Nearly a decade ago, a 144-year-old covered bridge in Michigan was destroyed by arson. Its recently completed replacement was designed to look as identical as possible to the original structure while meeting more stringent loading demands associated with today’s heavier vehicles. 

Nestled at the base of a wooded hill in Keene Township, Ionia County, Michigan, Whites Bridge stood for 144 years until it was destroyed by arson in 2013. Built in 1869 at a cost of $1,700, the span carried Whites Bridge Road across the Flat River. In August 2015, the Whites Bridge Historical Society and the Ionia County

Artificial lake fulfills many roles in a new Houston park

The Eastern Glades project in Houston has added a new artificial lake and other amenities to the city’s Memorial Park. As a highlight of the park’s 10-year master plan, the multifunction Hines Lake provides the local community with stormwater treatment, flood control protection, aquatic wildlife habitats, recreational facilities, and other benefits.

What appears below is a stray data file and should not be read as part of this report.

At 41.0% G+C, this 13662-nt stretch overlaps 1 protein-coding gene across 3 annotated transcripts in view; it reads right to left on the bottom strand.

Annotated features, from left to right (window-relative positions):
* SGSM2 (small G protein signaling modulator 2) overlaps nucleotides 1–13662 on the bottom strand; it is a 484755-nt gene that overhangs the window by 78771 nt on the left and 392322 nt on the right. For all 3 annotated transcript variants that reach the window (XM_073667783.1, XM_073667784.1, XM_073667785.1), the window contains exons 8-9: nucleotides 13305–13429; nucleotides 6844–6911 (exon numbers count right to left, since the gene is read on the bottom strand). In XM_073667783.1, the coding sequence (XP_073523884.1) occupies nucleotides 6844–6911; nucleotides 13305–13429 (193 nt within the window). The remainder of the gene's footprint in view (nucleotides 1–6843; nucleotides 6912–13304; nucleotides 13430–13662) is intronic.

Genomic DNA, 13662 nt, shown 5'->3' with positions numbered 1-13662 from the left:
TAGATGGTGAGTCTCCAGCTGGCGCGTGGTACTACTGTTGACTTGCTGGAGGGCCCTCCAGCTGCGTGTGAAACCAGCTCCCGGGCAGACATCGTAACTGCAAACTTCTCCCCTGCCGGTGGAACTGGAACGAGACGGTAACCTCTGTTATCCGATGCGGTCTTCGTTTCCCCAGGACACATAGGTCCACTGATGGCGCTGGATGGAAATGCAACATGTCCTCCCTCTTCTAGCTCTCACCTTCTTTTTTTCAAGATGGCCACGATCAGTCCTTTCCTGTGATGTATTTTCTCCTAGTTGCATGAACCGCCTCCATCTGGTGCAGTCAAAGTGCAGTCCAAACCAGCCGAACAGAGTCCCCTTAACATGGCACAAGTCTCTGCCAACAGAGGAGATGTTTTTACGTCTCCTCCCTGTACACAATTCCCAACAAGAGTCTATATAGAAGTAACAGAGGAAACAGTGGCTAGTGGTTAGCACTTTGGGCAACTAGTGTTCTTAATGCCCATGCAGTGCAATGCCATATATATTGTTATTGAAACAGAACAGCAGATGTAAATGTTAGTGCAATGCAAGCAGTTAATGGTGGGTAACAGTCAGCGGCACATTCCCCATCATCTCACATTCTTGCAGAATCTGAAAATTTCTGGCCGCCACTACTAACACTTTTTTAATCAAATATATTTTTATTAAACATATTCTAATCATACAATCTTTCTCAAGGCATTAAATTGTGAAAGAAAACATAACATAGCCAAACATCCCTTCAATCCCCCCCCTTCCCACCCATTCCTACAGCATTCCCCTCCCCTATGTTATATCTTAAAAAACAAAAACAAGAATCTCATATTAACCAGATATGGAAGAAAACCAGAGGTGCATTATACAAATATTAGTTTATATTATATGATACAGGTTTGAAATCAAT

A devastating drought across the American Southwest in 2011 served as a catalyst for major improvements to Memorial Park, Houston’s largest urban green space. That drought killed off as much as 90% of the tree canopy in certain areas of the park, according to the website of the

Why people skills belong in your tool bag

I wish I’d known how important people skills would be for success while practicing engineering and technical endeavors.